Transient ‘fast fashion’ trends spawn global scourge

By Alondra Gallardo, Opinion Editor

While women walk around with a $12 little black dress on to support the #MeToo and #TimesUp movements, think about the young girl making your dress inside a factory under extremely poor conditions, receiving little to no wages and possibly experiencing sexual harassment herself.

Fast fashion is de-valuing the actual meaning behind powerful movements.

The term “fast fashion” in case you are not familiar with it, refers to stores like Forever 21, H&M, Charlotte Rousse, Zara (just to name a few) where you can buy trendy, yet super cheap, clothing items.

The little-known truth is, these fast fashion brands are stealing great ideas from hard working artists while not giving them credit.

There are four seasons in the year — fall, winter, spring, and summer — so there are four different seasons for different styles of clothing. But when it comes to fast fashion, there are 52 micro seasons leading to more clothing items being produced.

Each week, these stores get shipped different fashion styles and not in small portions —  but in large quantities.

The clothes are made in foreign countries that use chemicals that are not necessarily legal to work with here in the United States because of their increased toxicity.

Clothing manufacturers coat their products with  chemicals at several different stages, from coloring fabrics to finishing pieces and in cleaning just before shipping.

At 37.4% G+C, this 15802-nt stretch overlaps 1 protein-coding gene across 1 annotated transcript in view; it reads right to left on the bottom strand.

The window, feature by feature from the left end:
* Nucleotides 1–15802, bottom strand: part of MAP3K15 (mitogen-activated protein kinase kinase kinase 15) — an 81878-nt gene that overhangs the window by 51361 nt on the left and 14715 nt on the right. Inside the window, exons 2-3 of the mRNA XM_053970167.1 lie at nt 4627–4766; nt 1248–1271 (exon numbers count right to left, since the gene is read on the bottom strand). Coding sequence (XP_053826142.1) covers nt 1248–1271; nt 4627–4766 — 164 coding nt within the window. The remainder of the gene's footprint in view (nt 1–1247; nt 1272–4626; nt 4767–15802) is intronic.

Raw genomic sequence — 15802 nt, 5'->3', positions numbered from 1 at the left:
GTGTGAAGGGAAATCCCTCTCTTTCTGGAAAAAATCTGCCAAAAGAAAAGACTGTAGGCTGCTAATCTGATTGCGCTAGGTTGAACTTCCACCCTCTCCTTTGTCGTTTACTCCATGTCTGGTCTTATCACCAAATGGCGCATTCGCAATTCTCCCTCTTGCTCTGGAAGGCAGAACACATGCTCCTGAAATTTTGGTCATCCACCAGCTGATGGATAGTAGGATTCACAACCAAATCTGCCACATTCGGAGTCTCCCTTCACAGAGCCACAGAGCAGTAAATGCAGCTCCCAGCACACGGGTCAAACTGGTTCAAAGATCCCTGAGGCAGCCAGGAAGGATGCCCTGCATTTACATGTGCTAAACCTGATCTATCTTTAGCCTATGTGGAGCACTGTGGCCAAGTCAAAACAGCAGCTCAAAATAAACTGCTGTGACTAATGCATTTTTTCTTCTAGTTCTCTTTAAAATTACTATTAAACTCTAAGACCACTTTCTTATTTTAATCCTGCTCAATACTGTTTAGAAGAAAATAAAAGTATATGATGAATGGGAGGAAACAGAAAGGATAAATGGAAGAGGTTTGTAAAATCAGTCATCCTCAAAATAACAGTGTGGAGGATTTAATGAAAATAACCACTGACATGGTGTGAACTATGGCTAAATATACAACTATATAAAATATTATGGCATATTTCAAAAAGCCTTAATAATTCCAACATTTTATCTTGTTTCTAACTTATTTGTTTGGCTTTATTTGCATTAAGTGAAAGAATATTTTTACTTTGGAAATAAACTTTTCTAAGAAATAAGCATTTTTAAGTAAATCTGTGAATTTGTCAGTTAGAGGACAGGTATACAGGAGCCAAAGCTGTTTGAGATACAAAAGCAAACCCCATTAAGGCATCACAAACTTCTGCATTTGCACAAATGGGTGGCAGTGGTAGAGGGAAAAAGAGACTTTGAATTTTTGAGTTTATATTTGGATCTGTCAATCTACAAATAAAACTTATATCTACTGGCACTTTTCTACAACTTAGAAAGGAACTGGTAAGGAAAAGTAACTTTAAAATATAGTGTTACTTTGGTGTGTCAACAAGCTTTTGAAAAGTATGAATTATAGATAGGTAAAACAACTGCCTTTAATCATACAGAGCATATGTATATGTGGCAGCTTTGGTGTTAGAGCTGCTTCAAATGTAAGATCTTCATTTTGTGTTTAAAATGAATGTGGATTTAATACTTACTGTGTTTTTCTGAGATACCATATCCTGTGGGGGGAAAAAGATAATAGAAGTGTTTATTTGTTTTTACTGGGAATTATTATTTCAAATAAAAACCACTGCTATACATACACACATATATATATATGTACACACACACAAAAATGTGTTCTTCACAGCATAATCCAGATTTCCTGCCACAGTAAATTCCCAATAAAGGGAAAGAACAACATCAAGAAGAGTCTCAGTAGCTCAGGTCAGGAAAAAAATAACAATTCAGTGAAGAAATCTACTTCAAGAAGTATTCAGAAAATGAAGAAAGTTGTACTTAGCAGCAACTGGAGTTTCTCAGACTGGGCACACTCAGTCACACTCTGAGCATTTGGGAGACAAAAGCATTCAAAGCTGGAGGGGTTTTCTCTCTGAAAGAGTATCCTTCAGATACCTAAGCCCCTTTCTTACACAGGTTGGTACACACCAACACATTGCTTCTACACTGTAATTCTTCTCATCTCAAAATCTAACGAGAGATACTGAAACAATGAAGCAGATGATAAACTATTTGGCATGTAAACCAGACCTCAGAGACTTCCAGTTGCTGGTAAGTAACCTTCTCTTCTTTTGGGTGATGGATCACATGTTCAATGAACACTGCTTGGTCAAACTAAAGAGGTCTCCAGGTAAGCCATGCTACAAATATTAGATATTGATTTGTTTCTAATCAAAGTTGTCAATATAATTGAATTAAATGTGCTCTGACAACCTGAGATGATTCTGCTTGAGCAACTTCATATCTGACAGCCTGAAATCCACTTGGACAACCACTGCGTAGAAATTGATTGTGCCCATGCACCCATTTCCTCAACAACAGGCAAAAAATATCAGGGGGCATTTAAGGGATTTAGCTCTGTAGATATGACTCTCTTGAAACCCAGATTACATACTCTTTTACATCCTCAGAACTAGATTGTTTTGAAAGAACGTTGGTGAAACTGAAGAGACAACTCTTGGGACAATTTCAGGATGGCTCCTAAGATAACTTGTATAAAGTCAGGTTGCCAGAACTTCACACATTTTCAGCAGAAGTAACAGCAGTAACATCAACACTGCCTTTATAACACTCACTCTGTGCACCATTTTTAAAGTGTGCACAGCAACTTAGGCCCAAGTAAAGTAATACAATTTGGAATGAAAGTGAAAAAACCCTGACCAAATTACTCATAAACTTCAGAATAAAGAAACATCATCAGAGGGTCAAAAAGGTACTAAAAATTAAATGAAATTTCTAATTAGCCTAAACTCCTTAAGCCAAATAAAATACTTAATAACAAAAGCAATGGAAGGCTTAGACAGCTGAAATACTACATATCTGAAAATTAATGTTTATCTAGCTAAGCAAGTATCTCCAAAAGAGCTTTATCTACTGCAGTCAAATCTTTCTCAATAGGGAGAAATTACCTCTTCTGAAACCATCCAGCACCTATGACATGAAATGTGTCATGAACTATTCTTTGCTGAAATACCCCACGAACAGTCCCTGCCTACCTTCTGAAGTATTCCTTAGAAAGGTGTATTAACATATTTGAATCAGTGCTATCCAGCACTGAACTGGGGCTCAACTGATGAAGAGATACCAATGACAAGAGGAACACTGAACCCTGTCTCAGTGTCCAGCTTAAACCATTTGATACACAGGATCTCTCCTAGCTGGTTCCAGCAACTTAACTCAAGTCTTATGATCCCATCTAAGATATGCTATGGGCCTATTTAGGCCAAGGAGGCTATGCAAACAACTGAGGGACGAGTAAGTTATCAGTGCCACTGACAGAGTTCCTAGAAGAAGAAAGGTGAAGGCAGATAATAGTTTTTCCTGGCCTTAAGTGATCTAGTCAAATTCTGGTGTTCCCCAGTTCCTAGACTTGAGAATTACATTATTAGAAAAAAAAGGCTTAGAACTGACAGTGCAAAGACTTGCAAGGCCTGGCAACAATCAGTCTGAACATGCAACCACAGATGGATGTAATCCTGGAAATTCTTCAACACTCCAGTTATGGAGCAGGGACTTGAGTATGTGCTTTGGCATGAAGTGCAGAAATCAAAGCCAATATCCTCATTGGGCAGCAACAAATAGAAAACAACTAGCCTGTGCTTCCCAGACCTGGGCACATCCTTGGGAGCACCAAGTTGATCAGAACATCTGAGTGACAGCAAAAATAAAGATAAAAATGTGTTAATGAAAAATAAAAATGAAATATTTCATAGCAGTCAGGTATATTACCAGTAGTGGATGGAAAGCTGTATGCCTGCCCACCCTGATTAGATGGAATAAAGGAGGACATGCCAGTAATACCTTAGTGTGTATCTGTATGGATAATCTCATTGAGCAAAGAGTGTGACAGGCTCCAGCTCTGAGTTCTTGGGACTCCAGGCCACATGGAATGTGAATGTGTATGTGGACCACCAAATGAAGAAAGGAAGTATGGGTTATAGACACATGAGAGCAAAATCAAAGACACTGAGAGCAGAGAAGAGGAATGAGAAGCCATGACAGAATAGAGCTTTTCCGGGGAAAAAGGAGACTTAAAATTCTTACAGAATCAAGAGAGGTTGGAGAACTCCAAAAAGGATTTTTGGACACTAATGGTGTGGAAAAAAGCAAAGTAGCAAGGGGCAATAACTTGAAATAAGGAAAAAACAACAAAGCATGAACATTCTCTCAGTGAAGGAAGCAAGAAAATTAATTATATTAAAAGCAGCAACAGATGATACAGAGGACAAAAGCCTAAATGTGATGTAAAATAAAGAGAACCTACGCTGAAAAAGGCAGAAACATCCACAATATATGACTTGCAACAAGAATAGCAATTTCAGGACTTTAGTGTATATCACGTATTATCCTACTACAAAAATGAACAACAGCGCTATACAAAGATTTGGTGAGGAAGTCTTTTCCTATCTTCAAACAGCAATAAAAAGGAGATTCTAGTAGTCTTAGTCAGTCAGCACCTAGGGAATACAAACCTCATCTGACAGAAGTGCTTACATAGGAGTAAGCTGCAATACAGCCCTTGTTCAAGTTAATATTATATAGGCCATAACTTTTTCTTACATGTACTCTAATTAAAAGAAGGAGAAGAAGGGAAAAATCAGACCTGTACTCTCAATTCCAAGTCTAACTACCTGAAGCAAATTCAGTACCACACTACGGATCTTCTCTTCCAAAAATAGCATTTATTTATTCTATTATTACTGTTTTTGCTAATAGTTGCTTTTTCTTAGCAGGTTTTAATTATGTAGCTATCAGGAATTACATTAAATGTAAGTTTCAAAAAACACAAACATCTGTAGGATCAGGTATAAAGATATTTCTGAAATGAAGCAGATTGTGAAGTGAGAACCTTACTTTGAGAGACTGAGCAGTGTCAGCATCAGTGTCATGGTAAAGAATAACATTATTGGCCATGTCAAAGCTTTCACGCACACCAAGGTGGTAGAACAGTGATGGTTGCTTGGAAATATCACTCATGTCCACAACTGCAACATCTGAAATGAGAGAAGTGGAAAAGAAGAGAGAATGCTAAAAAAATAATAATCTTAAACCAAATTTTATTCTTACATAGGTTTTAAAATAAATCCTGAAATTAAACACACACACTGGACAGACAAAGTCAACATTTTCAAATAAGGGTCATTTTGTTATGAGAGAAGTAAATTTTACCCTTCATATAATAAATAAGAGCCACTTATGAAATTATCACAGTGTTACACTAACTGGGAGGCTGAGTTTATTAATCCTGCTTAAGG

And tons of styles that get shipped each day get thrown out, whether it’s because they did not sell in the short period of time they were put on display, or the consumers find pieces to be made out of poor material.

In many cases the consumer throws products away or quickly returns them to the store to buy even more items.

The clothing items are not able to be recycled because of the chemicals used during production. So they just get thrown out.

This irresponsible behavior leads to more pollution contaminating the Earth — as if it needs anymore of that.

Wearing a $7 T-shirt that has “feminist af” written across it because it has all of a sudden become socially acceptable and trendy does not justify the feminist movement itself. It only enriches out of touch fashionistas.

Think about where your shirt comes from and who makes it.

Anyone can market a slogan — whether they stand with the movement or not.

According to the clean clothes campaign, the garment workers worldwide are about 75 percent female.

Last time I checked, the feminist movement was supposed to include all women, and not just the ones who can afford to wear the T-shirt.

Using these trends as catalyst for activism is pretty ironic.

So next time you decide to purchase a little black dress or a T-shirt with “feminist” phrases written on them, please think about all of the women and young girls making your toxic clothing items. They suffer in silence as you are oblivious to, or unaware of, where your clothes actually come from.

Having large chain stores sell these items is making it a trend that just about anyone can hop onto rather than actually having the movements be glorified for what they actually stand for.

Fashion can be a forum for protest if it is done the right way. But co-opting movements for money or turning a profit, while exploiting workers, is not it.